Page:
Welcome to Microsoft Pri0: That's Microspeak for top priority, and that's the news and observations you'll find here from Seattle Times technology reporter Janet I. Tu.
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September 26, 2013 at 3:58 PM
Yes, PC sales are declining. And yes, PC sales in the back-to-school period went down this year compared with last year.
But, hey, the dip wasn’t as bad as expected.
And partly to thank for that? Touchscreen Windows notebooks.
July 10, 2013 at 2:26 PM
Worldwide PC shipments continued their decline, dropping about 11 percent in the second quarter of 2013, compared with this time a year ago, according to research firms Gartner and IDC.
May 28, 2013 at 10:28 AM
Research firm IDC has just released its forecast predicting that tablet shipments will beat those of notebooks this year and surpass total PC shipments (notebooks and desktops) by 2015.
It cites the growing popularity of tablets as well as the plunging PC market. IDC is forecasting negative growth for PC shipments for the second consecutive year, with a 7.8 percent decline.
“What started as a sign of tough economic times has quickly shifted to a change in the global computing paradigm with mobile being the primary benefactor,” said IDC analyst Ryan Reith said in a news release. “For many consumers, a tablet is a simple and elegant solution for core use cases that were previously addressed by the PC.”
Microsoft is scrambling to catch up in the tablet market, where it still has only a minuscule market share.
Another area where Microsoft is playing catch-up is in the smaller-sized tablets, which IDC says has already overtaken its larger-sized brethren. While Microsoft intended for Windows 8, launched last fall, to work on both tablets and notebook/desktop PCs, the company did not anticipate the surging popularity of sub-8-inch-screen tablets. Its flagship Surface tablet features a 10.6 inch screen. Microsoft has said it’s working with manufacturers to come out with smaller sized Windows tablets.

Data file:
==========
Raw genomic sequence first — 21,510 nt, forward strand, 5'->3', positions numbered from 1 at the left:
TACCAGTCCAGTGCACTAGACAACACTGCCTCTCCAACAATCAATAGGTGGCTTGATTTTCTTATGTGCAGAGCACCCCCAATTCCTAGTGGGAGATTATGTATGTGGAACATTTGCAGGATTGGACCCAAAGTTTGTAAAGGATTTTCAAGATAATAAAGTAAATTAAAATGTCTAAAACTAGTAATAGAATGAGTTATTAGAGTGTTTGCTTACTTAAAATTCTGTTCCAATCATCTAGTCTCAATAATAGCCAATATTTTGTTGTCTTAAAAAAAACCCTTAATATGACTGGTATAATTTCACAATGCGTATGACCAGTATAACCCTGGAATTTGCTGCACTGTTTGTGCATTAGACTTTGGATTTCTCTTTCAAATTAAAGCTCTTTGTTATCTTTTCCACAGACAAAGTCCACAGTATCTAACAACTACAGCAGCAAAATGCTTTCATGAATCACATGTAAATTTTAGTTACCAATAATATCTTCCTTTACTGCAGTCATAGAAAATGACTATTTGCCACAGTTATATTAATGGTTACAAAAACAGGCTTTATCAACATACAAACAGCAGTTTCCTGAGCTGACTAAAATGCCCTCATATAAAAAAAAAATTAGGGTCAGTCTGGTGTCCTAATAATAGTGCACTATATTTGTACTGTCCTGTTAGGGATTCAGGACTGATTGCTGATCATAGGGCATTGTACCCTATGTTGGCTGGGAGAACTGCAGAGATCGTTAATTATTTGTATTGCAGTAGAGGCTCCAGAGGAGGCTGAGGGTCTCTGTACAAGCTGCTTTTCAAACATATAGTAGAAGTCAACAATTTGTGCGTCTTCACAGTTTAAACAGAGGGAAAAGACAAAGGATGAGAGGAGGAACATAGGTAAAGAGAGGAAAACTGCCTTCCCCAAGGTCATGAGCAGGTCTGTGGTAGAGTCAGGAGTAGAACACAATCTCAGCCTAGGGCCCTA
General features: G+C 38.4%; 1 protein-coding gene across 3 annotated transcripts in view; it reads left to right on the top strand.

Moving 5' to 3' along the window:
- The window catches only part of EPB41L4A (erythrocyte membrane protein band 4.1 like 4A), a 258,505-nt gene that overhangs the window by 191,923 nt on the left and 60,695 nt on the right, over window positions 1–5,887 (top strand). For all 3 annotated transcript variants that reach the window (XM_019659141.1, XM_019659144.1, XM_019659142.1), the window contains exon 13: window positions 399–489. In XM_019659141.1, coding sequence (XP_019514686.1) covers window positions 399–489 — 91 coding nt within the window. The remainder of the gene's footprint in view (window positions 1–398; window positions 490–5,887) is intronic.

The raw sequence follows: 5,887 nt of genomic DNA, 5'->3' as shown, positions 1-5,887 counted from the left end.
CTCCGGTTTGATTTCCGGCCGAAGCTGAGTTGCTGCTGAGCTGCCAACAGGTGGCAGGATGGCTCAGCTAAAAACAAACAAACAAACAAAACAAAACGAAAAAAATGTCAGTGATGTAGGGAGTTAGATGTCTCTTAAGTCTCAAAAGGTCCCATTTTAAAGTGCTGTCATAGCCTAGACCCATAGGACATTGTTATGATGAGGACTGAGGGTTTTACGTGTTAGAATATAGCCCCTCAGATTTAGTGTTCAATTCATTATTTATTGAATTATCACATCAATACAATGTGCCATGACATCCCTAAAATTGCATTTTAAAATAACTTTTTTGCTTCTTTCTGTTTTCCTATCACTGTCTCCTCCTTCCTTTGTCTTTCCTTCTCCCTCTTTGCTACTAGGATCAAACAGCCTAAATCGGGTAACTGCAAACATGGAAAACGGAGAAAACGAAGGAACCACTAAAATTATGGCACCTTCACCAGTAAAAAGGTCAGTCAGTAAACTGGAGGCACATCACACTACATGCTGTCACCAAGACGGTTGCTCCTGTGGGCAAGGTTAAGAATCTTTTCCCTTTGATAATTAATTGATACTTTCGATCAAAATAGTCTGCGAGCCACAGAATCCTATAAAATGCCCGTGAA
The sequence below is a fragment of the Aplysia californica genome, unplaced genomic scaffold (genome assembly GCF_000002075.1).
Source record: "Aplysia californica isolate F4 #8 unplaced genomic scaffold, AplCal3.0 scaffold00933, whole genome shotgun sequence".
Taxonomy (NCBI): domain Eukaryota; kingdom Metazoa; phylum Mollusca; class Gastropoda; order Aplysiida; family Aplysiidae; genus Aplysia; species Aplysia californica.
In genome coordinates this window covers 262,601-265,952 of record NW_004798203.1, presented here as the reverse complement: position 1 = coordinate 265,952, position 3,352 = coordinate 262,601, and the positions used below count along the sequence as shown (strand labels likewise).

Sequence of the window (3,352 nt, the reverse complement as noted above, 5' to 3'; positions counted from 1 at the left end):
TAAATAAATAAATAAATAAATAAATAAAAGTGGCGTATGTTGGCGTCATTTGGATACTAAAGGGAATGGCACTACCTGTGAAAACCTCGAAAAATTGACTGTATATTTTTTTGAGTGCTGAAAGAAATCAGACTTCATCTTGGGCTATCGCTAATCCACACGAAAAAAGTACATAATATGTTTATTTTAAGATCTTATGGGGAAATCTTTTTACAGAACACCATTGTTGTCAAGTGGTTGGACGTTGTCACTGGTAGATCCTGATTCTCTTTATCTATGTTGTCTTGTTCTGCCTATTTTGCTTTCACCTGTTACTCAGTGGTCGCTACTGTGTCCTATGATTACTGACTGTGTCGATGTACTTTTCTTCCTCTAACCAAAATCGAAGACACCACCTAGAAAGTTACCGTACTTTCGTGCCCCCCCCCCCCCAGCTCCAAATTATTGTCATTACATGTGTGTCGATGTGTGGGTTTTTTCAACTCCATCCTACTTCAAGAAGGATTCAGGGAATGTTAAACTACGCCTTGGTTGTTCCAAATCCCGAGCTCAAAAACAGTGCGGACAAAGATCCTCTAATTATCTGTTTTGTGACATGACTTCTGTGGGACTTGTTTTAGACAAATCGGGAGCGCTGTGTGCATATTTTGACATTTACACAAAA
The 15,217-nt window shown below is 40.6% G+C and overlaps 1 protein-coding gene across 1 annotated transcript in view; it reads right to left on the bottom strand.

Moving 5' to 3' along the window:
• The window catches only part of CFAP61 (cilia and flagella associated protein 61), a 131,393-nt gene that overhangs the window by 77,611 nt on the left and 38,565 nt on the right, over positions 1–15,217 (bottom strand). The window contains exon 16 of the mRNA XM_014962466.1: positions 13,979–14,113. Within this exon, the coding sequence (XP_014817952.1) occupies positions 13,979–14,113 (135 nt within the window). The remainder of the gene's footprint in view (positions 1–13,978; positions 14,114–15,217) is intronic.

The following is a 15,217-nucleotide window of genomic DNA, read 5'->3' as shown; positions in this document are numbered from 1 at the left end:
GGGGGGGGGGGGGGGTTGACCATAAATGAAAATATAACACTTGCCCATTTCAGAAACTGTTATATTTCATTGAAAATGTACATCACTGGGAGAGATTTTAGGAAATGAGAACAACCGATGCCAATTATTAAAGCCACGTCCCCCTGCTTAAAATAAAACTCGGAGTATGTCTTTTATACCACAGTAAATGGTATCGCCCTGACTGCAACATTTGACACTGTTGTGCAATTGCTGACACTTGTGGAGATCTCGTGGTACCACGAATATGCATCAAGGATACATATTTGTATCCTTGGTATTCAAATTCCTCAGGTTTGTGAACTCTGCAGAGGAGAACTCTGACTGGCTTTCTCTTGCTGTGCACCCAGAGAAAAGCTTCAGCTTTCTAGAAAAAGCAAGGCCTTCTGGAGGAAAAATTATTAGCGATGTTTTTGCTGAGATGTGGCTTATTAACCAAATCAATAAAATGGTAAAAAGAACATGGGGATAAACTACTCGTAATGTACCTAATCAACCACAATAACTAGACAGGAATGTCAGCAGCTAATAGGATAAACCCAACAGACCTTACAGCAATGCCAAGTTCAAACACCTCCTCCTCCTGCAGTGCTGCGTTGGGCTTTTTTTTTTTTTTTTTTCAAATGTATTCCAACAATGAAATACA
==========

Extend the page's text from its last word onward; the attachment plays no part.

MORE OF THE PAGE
Here’s IDC’s chart:
February 20, 2013 at 4:46 PM
Microsoft CEO Steve Ballmer has talked frequently about how the company is shifting from providing mainly software into a devices-and-services company. He expounds further on his vision for Microsoft’s future in a recent interview with MIT Technology Review.
When asked what Microsoft’s vision for the future of computing is, Ballmer said: “We’re about defining the future of productivity, entertainment and communication. In the new world, software is going to have to come in kind of an integrated form — or at least a well-designed form that includes cloud services and devices.”
Ballmer also offered some interesting breakdowns on what percentage of some of its most popular products go to consumers vs. businesses. “Sixty-five percent of all PCs go to the consumer, not to the enterprise,” he said. “Seventy percent of all Office suites go to the consumer, not the enterprise. One hundred percent of all Xboxes go to the consumers, not the enterprise. Now, we’ve monetized the enterprise better than the consumer, there’s no question about that.”
As far as the company’s track record with consumer products, he said: “Is there a lack of understanding, or in some cases do I wish our execution had been better? I would say the latter. In cases where we’ve embraced end-user needs and really sort of dived in, like the things that we’ve done with Kinect and the Xbox, I think we’ve done a heck of a job. Which is not to say that we cannot do this work with our OEMs.”
He also — kind of — addressed how sales of Surface were going (Microsoft has not released sales figures for the Surface, but analysts have estimated sales of the Surface RT tablet at below a million. The Surface Pro, which has been facing apparent supply problems, launched earlier this month). In response to a question about whether he was pleased with Surface sales and whether it’s a real business, Ballmer said: “Surface is a real business. In an environment in which there’s 350 million PCs sold, I don’t think Surface is going to dominate volume, but it’s a real business.”
You can read the full interview here.